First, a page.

After just a few months at the helm of the National Arts Club, Reverend Tom Pike said he would be resigning as president, Town & Village has learned.
Pike, who was elected by the club’s Board of Governors as its president in May of this year, cited his need to focus more attention on prior, longstanding commitments. The former rector of Calvary-St. George’s Church took over the position from Dianne Bernhard, who was the president after O. Aldon James stepped down in 2011 amidst an internal financial controversy.
According to a brief statement from the National Arts Club, the club’s first vice president, Ira Goldberg, will assume the role of acting president until the board elects a new president, which is expected to happen this October.
UPDATE: Reverend Pike didn’t respond to a request for comment on his reasons for resigning, but long-time friend and associate Arlene Harrison said that he has commitments throughout the city and he would not be able to commit the amount of time and energy required in the position.
“It was totally unexpected from my point of view and I had no idea that he was thinking of stepping down,” Harrison, the president of the Gramercy Park Block Association, added. “After decades of lawsuits and difficulties at the National Arts Club, our community was so grateful that a man of peace, Tom, was going to go in there and be the president. That was one of the major reasons we did a membership drive to bring our community back to club. The community was distressed to learn that he is no longer able to be the president.”
Bedford Cheese will be one of the participating businesses at Taste of Gramercy. (Pictured) The store also participated in Tuesday’s Harvest in the Square event in Union Square. Photo by Sabina Mollot
By Sabina Mollot
The Gramercy Neighborhood Associates, a group best known for its events such as the annual Canine Comedy Parade and historic preservation awards for beautifully maintained local buildings, will now also hold a food tasting festival.
In the tradition of other local food tasting festivals such as Harvest in the Square and Celebrate Flatiron Chefs, this event, Taste of Gramercy, will showcase dishes by chefs at restaurants in the Gramercy neighborhood. The first of what GNA is hoping will become an annual tradition, set for October 12, will also be a fundraiser for the nonprofit organization, which has a mission of historic preservation, collaborations with local schools and more recently, the promotion of local businesses.
Admittedly one of the group’s more ambitious projects to date, Taste of Gramercy was the idea of new GNA board member Mary Showstark.
Showstark, before joining the organization, had been to similar events such as Taste of Tribeca and then searched for something similar in her own neighborhood, only to find out there was none. After joining the GNA, she pitched the idea, later learning how much detail would have to go into planning it, such as the lengthy process of getting permits from the city.
“There are a lot of things to do, like tests for the Fire Department,” said Showstark.
GNA President Alan Krevis added that when he first heard the suggestion, he almost said no.
“I was a skeptic; I thought it was a lot for us to handle,” said Krevis.
However, the work has seemed to pay off due to the overwhelming interest from local eateries. So far there are around 25, including Gramercy Tavern, Barbounia, Wildwood BBQ, Paul & Jimmy’s, Pure Food & Wine, Ponty Bistro, City Crab, Big Daddy’s Diner and The Stand.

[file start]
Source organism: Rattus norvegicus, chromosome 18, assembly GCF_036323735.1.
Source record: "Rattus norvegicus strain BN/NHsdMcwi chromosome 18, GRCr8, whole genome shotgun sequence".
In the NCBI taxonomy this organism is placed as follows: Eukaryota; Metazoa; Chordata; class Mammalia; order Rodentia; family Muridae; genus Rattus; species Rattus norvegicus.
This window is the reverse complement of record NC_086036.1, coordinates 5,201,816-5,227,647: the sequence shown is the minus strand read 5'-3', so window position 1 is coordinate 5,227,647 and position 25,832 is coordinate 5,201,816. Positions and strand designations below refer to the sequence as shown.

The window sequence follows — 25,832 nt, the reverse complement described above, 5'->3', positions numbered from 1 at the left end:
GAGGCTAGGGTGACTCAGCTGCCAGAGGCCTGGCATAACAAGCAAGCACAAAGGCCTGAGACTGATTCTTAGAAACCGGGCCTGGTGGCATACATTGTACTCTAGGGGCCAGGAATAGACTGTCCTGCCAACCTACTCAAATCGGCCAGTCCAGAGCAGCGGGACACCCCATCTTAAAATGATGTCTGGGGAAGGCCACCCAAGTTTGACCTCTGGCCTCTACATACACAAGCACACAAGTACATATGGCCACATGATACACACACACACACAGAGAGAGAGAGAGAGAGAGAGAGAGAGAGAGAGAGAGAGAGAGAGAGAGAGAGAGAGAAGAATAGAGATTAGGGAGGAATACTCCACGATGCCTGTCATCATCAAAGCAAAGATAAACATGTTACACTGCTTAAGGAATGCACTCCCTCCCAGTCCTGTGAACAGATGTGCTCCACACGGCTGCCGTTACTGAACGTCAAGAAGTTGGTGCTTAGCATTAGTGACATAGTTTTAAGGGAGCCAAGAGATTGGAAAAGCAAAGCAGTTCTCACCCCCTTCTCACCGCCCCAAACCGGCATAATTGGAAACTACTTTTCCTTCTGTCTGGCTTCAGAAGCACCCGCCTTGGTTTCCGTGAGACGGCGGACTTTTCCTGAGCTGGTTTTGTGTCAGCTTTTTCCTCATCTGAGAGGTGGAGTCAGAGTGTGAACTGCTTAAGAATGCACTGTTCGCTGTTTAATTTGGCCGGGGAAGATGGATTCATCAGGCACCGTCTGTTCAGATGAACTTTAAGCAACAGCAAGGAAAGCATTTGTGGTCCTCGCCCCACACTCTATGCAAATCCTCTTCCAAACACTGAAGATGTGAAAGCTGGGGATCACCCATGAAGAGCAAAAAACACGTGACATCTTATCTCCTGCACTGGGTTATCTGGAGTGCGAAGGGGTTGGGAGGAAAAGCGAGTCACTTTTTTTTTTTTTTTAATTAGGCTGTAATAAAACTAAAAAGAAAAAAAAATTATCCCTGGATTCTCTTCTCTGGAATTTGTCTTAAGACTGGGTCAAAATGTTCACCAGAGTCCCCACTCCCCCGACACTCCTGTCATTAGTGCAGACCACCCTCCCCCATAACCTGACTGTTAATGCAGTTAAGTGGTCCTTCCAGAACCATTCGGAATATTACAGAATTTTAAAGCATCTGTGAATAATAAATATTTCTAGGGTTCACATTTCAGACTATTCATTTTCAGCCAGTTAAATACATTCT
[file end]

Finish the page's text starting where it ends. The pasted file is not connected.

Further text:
Other businesses such as Bedford Cheese, NYC Bike Share, Seamless, Nate’s Pharmacy, the Bowery Mission, Con Ed and Verizon FiOS have signed on as sponsors.
“It’s going to be fabulous,” said Krevis. “The response has been amazing.” So much though, he added, that some of the sponsors came by word of mouth after talking with other participating businesses. “It shows you the excitement of the merchants,” said Krevis.
Those who order tickets early (before October 10) will pay $30, a steep discount from the $50 admission fee the day of the event.
The day’s menu (though subject to change) will include such fare as an artisanal North African chicken dish from Ponty Bistro, cheese plates with cheeses that are especially ripe during the month of October from Bedford Cheese and meatballs, lasagna, and possibly a veal dish from Paul & Jimmy’s. Restaurant chef Greg Azzollini said he was happy to participate in an event that celebrates Gramercy.
Azzollini noted that when Paul & Jimmy’s opened in 1950, his grandfather worked there. Later his father did as well, and still works in the dining room.
“So we’re proud to be a part of the neighborhood for such a long time,” he said. “Aside from Pete’s Tavern, we’re the oldest establishment in Gramercy Park.”
The event will be held street-fair style, under the open sky with each exhibitor under a small tent and TOG will be held rain or shine.
Gramercy Neighborhood Associates board member Mary Showstark and Alan Krevis, president, in front of Irving Farm Coffee, a participating business in Taste of Gramercy Photo by Sabina Mollot
A portion of ticket sales will benefit local schools, including PS 40 and School of the Future. Any food that doesn’t get served will be donated to The Bowery Mission, an organization that helps the homeless.
The GNA has, in the past year, held a smaller tasting event, though it was in collaboration with one business, Bedford Cheese on Irving Place. The event was a hit though, attracting over 100 people.
Bedford marketing director Laura Archer said throughout the year the Gramercy location has been open (there’s an older shop in Brooklyn), locals have been extremely welcoming.
“The neighbors have really taken to it as a neighborhood shop,” said Archer. “So we’re really excited to be a part of Taste of Gramercy.”
For more information about GNA or to get tickets for Taste of Gramercy, visit gnaonline.org.